Posted on December 4, 2018
Pictured: (From left to right) No. 34 Aboriginal Health Service care coordinator Liam Stirrat, Penguin local Peter Hall and outreach worker Andrew Pearce.
Looking at Peter Hall, you’d never guess this is the first time he’s been under 100 kilograms in almost 40 years.
It’s been a long journey – featuring lots of bread getting swapped out for homemade Thai pumpkin soup – and one the 57-year-old couldn’t have walked alone.
Not that he planned it that way.
“I wasn’t seeking help until I got to this place,” he says of No. 34 Aboriginal Health Service at Ulverstone.
“I got depressed because I didn’t have work – I couldn’t work – and I just got lazy with myself.”
He needed, in his words, a “kick up the butt”.
He got it from a series of No. 34 team members – most recently, care coordinator Liam Stirrat and outreach worker Andrew Pearce, who work in the Integrated Team Care (ITC) program.
Together, they’ve been able to support Peter in the lead up and aftermath of sleeve gastrectomy surgery and ensure his limited finances don’t send his health spiralling downward again.
It comes years after a doctor’s warning made clear just how dire the consequences of the Penguin local’s deteriorating health could be.
“My doctor said four years ago, the way I was heading, I was heading to a grave,” Peter says.
At that time, he was tipping the scales at 160 kilograms, had just been diagnosed with diabetes and hypothryoidism, and was plagued by bad knees and hips.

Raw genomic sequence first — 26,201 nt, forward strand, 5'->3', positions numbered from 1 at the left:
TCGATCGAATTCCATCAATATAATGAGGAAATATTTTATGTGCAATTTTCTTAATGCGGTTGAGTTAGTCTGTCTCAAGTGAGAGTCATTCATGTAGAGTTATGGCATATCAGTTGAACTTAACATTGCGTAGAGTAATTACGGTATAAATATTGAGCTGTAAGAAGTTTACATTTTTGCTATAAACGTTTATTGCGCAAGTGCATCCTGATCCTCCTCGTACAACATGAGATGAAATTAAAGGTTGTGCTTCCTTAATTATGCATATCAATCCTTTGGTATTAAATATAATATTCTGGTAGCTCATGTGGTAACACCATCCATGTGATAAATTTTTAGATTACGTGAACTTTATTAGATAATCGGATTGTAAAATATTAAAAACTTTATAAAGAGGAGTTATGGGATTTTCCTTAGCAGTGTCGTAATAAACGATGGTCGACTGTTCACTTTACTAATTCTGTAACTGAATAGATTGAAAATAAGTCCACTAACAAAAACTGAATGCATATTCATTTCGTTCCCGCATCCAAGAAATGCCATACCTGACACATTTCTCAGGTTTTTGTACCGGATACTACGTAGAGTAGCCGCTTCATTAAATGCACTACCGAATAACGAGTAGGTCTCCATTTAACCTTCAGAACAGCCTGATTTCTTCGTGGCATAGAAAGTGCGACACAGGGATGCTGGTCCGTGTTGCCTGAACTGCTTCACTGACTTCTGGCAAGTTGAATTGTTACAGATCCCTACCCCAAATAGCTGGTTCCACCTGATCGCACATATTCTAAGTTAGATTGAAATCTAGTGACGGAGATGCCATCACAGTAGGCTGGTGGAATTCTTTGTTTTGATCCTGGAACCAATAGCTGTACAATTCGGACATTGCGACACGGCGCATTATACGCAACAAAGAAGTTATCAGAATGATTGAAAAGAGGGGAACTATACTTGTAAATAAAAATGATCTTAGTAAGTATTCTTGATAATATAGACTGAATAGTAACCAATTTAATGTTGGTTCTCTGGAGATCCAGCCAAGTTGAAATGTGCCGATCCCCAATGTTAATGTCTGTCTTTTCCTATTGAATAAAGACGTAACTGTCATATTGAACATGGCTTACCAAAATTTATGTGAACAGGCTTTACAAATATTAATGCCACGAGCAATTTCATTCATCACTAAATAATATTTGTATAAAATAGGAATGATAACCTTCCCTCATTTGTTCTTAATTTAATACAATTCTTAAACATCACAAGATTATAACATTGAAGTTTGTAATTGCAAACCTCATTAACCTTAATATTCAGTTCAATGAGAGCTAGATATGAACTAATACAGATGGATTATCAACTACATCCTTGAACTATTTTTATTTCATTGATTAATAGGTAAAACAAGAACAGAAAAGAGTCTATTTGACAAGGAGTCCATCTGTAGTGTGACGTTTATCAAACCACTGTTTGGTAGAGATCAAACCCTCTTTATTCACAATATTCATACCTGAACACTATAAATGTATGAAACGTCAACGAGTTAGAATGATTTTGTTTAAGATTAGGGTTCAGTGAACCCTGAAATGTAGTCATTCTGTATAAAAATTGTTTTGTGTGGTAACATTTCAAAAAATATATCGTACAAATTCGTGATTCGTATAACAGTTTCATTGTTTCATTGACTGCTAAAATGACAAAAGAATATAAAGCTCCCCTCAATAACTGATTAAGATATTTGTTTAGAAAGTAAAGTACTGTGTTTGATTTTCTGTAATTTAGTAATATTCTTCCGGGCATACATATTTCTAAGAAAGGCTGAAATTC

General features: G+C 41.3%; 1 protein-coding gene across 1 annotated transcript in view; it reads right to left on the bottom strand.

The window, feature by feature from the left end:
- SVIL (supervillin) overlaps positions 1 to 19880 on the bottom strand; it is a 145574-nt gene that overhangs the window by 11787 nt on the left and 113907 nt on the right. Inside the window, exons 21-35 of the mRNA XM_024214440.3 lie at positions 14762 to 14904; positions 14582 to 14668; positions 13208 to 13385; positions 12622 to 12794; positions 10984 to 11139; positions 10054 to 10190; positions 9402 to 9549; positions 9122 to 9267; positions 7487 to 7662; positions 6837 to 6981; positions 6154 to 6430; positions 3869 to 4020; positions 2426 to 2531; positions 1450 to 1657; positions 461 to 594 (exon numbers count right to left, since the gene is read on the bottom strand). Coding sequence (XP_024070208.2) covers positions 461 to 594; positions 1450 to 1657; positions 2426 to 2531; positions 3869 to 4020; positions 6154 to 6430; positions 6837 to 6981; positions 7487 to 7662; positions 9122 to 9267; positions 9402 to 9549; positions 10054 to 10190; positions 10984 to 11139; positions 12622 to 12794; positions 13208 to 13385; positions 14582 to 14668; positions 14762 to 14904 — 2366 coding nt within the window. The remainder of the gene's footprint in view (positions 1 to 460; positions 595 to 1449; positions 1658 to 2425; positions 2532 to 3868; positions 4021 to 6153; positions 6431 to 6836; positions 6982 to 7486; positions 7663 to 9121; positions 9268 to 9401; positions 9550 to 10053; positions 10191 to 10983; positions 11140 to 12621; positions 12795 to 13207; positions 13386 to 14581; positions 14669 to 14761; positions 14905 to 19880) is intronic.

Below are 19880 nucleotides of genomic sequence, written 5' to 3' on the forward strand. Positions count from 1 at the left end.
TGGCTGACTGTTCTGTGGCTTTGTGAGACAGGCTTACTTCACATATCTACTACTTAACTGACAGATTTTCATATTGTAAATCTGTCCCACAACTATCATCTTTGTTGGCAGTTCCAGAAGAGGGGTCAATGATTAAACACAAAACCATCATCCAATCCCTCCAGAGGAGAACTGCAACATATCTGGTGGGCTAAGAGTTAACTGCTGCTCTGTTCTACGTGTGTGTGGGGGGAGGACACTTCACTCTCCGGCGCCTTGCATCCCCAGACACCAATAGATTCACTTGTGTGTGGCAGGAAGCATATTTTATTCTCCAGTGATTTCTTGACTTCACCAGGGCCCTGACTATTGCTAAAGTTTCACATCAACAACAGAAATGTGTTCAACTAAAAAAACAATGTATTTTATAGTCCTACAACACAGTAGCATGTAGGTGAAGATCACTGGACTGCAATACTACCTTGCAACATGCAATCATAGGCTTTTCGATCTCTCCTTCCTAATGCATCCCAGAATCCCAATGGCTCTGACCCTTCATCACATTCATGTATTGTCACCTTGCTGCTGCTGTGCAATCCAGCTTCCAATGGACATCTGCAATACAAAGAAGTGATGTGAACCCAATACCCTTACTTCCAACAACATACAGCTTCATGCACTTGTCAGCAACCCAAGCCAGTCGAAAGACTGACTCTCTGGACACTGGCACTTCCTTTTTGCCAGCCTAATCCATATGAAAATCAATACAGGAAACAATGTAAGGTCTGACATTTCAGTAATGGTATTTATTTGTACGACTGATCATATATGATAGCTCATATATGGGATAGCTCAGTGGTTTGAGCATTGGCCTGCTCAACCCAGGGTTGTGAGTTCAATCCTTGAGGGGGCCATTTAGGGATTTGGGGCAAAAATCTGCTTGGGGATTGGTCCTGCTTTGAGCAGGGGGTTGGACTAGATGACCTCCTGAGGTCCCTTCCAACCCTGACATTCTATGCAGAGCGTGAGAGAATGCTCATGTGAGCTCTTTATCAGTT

“It was just about everything a man could put up with,” the former Australia Post worker says. “I was psychologically and emotionally distressed about everything.”
But since engaging with the ITC program at No. 34, which is managed by Rural Health Tasmania, Peter says he’s been tackling his health challenges one by one.
Now, his diabetes is under control, he’s trim as he was as a teenager, and getting more exercise than ever.
“It’s not over yet,” he says. “But I put it all down to coming here and getting the support that I got.”
“It’s a lot easier to talk to someone who understands you and tries to help.”
While the surgery itself wasn’t paid for by the program, Peter says No. 34’s support meant he could make specialist appointments to organise the procedure he otherwise wouldn’t have been able to fund on his Newstart allowance alone.
But in Liam, Andrew and the rest of the team, he’s also found an equally valuable type of support: friendship.
“These guys became a family to me – I could reach out to them,” he says.
“This place was a haven for me to come to and talk out my problems.”
For his part, Liam says Peter has had an “amazing health journey”.
He says the site currently has about 150 clients of the ITC program, which is available for free to Aboriginal and Torres Strait Islander people of any age who are living with a chronic health condition.
Assistance provided can range from helping someone read their medication labels, to supporting a client and their family through a palliative care experience.
Andrew says No. 34 uses a “step up, step down” model that means a client is initially provided with intensive clinical care and moves through a scale of support until they become more capable of managing their chronic illness independently.
“Then we sort of back away a little bit, and see how that goes,” Andrew says. “Sometimes it falls apart, and that’s okay. Sometimes they amaze themselves.”
Importantly, Liam says the approach acknowledges that people are “holistic beings” who benefit from receiving support in an accessible, encouraging way.
“People need human contact,” he says.
This service is funded by Primary Health Tasmania under the Australian Government’s PHN program.